Not enough breast milk
When you first start breastfeeding, you may wonder if your baby is getting enough milk.
It may take a little while before you feel confident your baby is getting what they need.
Exclusive breastfeeding (breast milk only) is recommended for around the first 6 months of your baby’s life. Introducing bottle feeds will reduce the amount of breast milk you produce.
Things that can affect your milk supply
Poor attachment and positioning.
Not feeding your baby often enough.
Drinking alcohol and smoking while breastfeeding – these can both interfere with your milk production.
Previous breast surgery, particularly if your nipples have been moved.
Having to spend time away from your baby after the birth – for example, because they were premature: “Frequent gentle hand expression will help,” Zoe Ralph advises.
Illness in you or your baby.
Giving your baby bottles of formula or a dummy before breastfeeding is well established.
Using nipple shields – although this may be the only way to feed your baby with damaged nipples and is preferable to stopping feeding.
Some medications, including dopamine, ergotamine and pyridoxine. Read more about breastfeeding and medicines.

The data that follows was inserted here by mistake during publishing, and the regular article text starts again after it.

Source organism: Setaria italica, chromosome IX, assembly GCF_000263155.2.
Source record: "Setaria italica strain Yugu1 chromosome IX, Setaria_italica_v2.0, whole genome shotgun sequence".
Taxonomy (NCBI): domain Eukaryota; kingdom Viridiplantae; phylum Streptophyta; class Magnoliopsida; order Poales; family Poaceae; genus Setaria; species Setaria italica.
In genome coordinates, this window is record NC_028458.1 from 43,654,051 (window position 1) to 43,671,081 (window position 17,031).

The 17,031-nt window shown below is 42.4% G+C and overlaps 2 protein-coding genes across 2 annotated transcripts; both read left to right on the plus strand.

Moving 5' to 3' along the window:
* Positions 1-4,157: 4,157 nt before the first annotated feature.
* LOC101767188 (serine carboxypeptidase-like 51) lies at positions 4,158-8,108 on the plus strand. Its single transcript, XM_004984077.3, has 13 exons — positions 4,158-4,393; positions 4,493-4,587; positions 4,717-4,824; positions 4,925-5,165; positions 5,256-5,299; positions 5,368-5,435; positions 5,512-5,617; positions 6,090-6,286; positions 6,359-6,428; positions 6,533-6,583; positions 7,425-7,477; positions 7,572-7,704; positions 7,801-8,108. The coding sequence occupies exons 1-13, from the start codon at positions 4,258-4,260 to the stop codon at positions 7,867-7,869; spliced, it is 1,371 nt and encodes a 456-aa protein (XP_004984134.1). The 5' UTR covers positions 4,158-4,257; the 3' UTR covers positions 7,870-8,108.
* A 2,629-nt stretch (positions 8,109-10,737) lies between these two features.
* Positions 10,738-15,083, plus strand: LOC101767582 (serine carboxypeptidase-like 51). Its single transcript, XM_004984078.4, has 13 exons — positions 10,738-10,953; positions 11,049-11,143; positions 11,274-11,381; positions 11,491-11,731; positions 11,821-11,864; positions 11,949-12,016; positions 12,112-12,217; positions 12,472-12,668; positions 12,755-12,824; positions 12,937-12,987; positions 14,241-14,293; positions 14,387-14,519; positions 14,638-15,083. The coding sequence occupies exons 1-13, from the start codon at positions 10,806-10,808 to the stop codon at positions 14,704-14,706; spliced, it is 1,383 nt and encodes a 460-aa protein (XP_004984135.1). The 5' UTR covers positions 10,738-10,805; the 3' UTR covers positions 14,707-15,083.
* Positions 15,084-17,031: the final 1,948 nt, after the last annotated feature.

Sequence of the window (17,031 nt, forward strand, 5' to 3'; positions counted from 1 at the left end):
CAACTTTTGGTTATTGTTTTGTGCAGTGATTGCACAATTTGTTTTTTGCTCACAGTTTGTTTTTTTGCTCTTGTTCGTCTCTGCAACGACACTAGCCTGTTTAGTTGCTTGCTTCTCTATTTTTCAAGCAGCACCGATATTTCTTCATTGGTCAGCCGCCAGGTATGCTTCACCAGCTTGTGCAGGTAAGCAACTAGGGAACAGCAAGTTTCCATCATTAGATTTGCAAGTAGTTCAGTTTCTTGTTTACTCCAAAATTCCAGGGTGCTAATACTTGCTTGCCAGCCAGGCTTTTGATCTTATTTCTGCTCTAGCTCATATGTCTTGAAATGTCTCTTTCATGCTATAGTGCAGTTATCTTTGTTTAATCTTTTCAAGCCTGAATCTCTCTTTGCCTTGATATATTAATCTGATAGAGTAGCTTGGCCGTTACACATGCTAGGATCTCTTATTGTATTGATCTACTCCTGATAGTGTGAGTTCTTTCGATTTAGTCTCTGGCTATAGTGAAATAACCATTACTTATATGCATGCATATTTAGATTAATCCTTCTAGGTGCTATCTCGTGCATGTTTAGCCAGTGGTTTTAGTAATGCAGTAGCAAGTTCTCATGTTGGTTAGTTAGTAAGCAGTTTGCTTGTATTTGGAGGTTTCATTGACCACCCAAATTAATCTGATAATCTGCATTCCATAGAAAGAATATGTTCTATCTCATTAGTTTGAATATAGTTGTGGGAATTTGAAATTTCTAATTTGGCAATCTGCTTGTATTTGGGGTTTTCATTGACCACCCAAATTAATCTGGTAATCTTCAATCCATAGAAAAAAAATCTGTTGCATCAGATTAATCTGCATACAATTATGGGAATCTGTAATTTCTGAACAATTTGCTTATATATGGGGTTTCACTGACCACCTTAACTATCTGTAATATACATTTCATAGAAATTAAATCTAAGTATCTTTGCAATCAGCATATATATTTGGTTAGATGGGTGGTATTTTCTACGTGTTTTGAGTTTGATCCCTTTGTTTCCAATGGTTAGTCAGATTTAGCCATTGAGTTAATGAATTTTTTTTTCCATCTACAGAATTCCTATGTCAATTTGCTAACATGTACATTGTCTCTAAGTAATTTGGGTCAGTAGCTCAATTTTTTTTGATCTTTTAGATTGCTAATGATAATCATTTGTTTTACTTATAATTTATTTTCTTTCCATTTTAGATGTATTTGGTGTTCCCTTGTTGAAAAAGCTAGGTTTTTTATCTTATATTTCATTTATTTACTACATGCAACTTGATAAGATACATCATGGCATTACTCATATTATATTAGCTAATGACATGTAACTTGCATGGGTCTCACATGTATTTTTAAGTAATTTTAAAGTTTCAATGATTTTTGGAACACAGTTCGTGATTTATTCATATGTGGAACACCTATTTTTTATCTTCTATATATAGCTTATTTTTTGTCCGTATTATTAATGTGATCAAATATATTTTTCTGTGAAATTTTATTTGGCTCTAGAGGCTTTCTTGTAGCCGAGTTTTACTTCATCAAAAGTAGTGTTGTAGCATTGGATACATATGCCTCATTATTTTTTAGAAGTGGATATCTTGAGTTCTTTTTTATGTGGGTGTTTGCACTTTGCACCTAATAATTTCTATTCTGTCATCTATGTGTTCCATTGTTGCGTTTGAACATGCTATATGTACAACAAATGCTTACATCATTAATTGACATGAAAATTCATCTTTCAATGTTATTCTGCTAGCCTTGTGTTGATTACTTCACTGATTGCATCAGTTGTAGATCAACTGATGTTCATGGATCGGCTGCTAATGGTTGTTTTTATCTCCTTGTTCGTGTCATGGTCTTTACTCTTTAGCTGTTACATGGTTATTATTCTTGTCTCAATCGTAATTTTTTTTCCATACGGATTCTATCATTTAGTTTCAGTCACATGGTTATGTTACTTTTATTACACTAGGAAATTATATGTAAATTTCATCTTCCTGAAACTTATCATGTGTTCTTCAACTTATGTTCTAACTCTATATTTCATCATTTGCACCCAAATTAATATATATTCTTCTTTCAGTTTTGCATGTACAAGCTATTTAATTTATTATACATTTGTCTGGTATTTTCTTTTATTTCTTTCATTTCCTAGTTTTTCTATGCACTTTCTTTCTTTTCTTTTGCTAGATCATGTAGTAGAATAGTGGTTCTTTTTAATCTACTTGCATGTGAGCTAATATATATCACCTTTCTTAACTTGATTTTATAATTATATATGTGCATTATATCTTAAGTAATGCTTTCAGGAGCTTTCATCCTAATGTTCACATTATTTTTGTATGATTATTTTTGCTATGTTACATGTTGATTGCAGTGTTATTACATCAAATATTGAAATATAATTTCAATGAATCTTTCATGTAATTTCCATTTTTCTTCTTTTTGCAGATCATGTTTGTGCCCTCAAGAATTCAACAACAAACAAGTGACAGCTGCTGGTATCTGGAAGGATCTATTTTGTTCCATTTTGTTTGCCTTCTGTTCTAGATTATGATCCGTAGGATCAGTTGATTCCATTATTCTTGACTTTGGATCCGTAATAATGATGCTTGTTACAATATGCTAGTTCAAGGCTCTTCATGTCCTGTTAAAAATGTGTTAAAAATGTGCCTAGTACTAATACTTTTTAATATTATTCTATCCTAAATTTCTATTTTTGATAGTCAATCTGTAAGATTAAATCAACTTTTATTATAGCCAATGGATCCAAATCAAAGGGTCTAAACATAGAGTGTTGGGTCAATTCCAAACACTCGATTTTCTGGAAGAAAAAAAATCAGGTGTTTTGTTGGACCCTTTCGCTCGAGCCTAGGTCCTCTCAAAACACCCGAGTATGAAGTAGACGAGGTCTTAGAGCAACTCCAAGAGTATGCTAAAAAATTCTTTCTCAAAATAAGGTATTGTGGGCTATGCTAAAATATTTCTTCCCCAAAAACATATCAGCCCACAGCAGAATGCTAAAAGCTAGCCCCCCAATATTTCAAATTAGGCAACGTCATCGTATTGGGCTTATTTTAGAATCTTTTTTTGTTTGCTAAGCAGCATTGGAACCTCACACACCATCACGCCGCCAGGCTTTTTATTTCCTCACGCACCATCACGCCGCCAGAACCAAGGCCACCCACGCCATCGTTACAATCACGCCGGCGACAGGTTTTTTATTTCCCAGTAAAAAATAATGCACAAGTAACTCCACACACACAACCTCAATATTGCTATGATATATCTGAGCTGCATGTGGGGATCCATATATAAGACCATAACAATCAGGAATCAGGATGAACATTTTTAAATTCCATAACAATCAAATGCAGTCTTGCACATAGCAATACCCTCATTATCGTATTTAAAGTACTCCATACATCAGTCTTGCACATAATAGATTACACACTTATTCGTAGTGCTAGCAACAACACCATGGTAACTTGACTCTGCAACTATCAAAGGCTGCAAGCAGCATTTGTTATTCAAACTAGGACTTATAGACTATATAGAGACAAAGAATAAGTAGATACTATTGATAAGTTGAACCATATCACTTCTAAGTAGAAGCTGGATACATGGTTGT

Anxiety, stress or depression.
Your baby having a tongue tie that restricts the movement of their tongue.
Ways to boost your breast milk supply
Ask your midwife, health visitor or breastfeeding specialist to watch your baby feeding. They can offer guidance and support to help you properly position and attach your baby to the breast.
Avoid giving your baby bottles of formula for the first 6 months or a dummy until breastfeeding is well established.
Feed your baby as often as they want and for as long as they want.
Expressing some breast milk after feeds once breastfeeding is established will help build up your supply.
Offer both breasts at each feed and alternate which breast you start with.
Keep your baby close to you and hold them skin to skin. This will help you spot signs your baby is ready to feed early on, before they start crying.